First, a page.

A: Yes, the students that attend the lessons and discuss the final project will receive a Certificate of Participation from the Architectural Association.
Frequently Asked Questions
Can we overcome the assumption that urban environments are static, passive systems? In questioning and rethinking our expectations, we learn that architecture can transform itself in response to the constant change of our surroundings.
The 10-day architectural workshop AA Visiting School ‘Form as (Dynamic) Unknown’ is an experimental laboratory in which kinetic interactive structures are researched and designed. International students develop novel solutions, building upon the experiments of great Italian innovators. Drawing on the work of Leonardo Da Vinci, participants design robotic systems inspired by nature. Projects will transform by adapting to environmental conditions and social behaviours happening at real and virtual levels. The internet, similar to the SuperSurface prophesied by SuperStudio, is considered as the virtual layer of data-exchange cutting across Rome and the rest of the world.
By the end of the workshop students will have developed their own interpretation of the future of architecture. Advancing design strategies that embrace the complex and unpredictable nature of the city will lead to forms as “dynamic unknown”.
Konstantinos Kotsyfis, Mariel Cremlis, Martina Rosati, Sofia Weller
Graziantonio Ceglie, Aidan Carruthers, Jinting Yang, Lu Meng Yue
Valentina Angelucci, Angelo Figliola, Tian Miao, Alexander Walzer
Adaptive Interpolated Geometry
Benjamin Stevenson, Elnaz Ghazi, Fabio Gastaldello, Mattia Santi
Federico Cosimo Biancullo, Federico Borello, Massimiliano Manno
Chris Borg Costanzi, Mostafa Rabea, Zhanna Nazarenko, Wei An Wang
Elaine Bonavia, Paolo Franco, Lorenzo Massimiano, Costanza Santovetti
The programme is directed by Lorenzo Vianello, architect at Foster + Partners, and Arturo Tedeschi, architect and independent researcher. The workshop will be held by the two directors with Lawrence Friesen, tutor at the AA, and Josef Musil, architect at Foster + Partners.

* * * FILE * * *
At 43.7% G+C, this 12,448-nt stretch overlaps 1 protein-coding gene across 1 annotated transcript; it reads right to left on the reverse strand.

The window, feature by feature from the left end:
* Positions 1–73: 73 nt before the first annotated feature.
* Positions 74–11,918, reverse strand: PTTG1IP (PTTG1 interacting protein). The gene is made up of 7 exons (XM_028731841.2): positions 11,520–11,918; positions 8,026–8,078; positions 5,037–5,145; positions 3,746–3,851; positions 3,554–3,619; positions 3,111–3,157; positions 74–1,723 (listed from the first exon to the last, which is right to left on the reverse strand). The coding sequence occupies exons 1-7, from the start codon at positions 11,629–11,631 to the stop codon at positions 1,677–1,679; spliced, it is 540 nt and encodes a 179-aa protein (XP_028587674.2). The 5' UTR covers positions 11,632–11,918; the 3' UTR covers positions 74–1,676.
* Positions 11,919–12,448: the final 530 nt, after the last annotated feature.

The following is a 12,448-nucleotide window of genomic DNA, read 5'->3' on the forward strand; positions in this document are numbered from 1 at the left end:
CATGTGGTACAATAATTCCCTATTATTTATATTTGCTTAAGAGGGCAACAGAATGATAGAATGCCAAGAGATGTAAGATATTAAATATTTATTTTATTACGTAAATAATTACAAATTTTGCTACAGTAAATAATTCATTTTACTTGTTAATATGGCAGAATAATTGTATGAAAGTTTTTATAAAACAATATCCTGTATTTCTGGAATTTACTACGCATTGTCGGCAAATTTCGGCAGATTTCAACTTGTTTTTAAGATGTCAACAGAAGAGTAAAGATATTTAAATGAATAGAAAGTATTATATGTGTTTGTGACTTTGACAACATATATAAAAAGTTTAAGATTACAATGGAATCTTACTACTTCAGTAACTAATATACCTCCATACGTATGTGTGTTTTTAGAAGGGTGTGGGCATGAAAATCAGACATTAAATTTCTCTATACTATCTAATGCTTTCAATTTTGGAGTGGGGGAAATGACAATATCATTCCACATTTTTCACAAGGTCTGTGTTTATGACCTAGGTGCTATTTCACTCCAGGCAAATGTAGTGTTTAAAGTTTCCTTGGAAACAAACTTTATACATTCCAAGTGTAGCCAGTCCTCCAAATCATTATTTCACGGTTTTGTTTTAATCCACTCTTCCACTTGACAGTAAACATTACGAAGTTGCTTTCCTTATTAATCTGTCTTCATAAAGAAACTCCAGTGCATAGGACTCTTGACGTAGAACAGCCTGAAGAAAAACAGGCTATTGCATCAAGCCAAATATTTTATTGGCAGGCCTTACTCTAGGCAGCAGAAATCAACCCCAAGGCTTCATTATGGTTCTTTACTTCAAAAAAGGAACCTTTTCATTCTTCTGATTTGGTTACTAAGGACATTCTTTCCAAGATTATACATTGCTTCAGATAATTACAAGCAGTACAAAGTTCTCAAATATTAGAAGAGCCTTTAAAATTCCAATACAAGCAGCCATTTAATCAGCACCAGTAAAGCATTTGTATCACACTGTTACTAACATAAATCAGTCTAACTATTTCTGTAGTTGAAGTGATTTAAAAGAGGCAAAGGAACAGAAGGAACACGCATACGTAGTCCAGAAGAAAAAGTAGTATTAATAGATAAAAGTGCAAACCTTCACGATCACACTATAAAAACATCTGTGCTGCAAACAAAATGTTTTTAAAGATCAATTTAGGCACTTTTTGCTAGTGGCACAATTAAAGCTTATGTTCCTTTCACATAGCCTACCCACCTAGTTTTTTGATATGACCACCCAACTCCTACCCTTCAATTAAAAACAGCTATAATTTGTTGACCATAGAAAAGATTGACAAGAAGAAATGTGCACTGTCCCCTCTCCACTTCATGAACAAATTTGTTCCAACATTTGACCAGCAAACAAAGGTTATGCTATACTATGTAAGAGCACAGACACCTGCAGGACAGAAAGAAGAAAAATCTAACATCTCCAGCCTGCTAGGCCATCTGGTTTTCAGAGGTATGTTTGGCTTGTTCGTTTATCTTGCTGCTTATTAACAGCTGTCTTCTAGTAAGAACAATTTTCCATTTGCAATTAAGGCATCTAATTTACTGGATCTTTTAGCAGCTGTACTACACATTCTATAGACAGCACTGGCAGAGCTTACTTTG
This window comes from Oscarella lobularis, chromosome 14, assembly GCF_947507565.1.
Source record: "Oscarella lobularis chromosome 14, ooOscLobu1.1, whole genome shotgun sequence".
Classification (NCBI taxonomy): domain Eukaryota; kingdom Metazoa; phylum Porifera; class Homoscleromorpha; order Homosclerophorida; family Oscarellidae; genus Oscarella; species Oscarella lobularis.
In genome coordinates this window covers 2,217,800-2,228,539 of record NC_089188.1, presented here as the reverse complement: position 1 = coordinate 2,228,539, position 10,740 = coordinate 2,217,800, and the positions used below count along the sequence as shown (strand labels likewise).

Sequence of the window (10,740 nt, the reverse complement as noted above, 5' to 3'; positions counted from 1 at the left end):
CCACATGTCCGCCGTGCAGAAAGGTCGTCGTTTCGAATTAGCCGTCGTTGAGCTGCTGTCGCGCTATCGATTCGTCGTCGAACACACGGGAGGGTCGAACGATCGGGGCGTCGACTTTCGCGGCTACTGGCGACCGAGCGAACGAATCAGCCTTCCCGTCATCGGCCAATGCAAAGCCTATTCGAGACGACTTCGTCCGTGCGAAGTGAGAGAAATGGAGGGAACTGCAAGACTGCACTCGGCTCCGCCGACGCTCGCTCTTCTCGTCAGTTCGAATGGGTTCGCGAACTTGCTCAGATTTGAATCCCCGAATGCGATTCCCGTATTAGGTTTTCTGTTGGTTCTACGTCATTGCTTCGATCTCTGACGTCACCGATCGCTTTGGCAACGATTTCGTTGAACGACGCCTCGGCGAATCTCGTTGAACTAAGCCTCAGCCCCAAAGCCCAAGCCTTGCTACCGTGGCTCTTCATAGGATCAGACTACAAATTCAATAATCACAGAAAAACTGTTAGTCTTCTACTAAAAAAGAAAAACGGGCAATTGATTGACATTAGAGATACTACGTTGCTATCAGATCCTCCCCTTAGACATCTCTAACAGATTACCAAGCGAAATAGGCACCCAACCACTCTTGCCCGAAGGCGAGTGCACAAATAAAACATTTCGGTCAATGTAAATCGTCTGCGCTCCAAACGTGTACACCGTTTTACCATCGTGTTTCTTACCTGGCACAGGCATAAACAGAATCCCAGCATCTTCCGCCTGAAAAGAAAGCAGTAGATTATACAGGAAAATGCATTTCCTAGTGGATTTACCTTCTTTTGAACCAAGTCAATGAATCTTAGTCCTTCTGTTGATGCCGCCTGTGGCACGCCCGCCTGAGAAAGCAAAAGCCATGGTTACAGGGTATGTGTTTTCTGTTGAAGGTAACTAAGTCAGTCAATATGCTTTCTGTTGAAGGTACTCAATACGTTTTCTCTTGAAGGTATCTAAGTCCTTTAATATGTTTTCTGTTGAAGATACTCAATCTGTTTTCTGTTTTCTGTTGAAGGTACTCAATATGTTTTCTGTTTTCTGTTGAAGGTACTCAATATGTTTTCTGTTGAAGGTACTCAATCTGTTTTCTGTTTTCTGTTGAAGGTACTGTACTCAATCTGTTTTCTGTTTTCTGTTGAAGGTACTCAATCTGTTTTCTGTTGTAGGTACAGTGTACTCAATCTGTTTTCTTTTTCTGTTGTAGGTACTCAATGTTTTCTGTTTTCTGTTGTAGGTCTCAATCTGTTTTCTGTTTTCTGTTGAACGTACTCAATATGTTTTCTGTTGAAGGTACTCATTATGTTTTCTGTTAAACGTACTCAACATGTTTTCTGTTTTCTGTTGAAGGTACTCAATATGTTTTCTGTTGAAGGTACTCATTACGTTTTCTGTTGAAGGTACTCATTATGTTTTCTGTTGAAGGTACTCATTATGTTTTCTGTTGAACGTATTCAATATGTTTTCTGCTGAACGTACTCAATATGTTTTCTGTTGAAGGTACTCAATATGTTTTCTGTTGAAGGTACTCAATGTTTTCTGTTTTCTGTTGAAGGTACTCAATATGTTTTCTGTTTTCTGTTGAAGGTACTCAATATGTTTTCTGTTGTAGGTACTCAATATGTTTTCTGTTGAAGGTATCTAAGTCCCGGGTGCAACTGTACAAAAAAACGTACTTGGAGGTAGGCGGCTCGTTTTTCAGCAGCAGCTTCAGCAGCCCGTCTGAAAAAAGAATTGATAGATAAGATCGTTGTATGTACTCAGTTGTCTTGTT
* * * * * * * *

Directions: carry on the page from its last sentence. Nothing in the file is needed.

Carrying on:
Technology is the Answer, but what was the Question?
AA ROME VISITING SCHOOL | FALL 2012
17 > 26 October 2012
Form as Unknown (X)
The workshop allowed students to develop research on computational parametric design, making links to pioneering Italian experiments from the past. In particular the debate focused on the idea of “form as unknown” conceived by Roman engineer Sergio Musmeci. According to his design strategy, the form should not be superimposed, but deduced through the optimization of its conditions. The course researched and developed computational strategies which adapt morphology according to local site conditions and, more importantly, to social needs. The computational approach enabled us to overcome the imposition of a prefixed form in order to embrace performance-driven designs. Lectures on current mainstream and academic research, as well as digital fabrication prototyping, have been integrated into the workshop, divided into three parts:
The workshop initially introduced parametric modelling and design to the students. The software induction (to programmes Rhino and Grasshopper amongst others) built the necessary skills for addressing the technical challenges of using analytical data – environmental and human behavioural patterns – to inform design strategies in form generation.
2) Material systems
The class developed computational investigation through experiments of material behaviours. The aim was to understand chosen structural strategies in nature and outline their rules. The research of an abstract machine formed the basis of the design concept. Physical experiments are taken and analysed to analytically describe the process of form definition, useful to the coding of the project strategies.
3) Generative strategies and morphological actualization
The earlier analysed behavioural systems have been explored to form the design strategies responsive to architectural, urban and environmental contexts. Further, the material system behaviours have been digitally translated into parametric models. After the context parameters are defined, the interactions with the local conditions are followed up by formal solutions, which balance optimum performances and elegance. AA Rome Visiting School aimed to research and develop bottom-up design strategies, where given the variables the final form is “unknown”.
1) T. Campbell. Beyond Smart Cities: How Cities Network, Learn and Innovate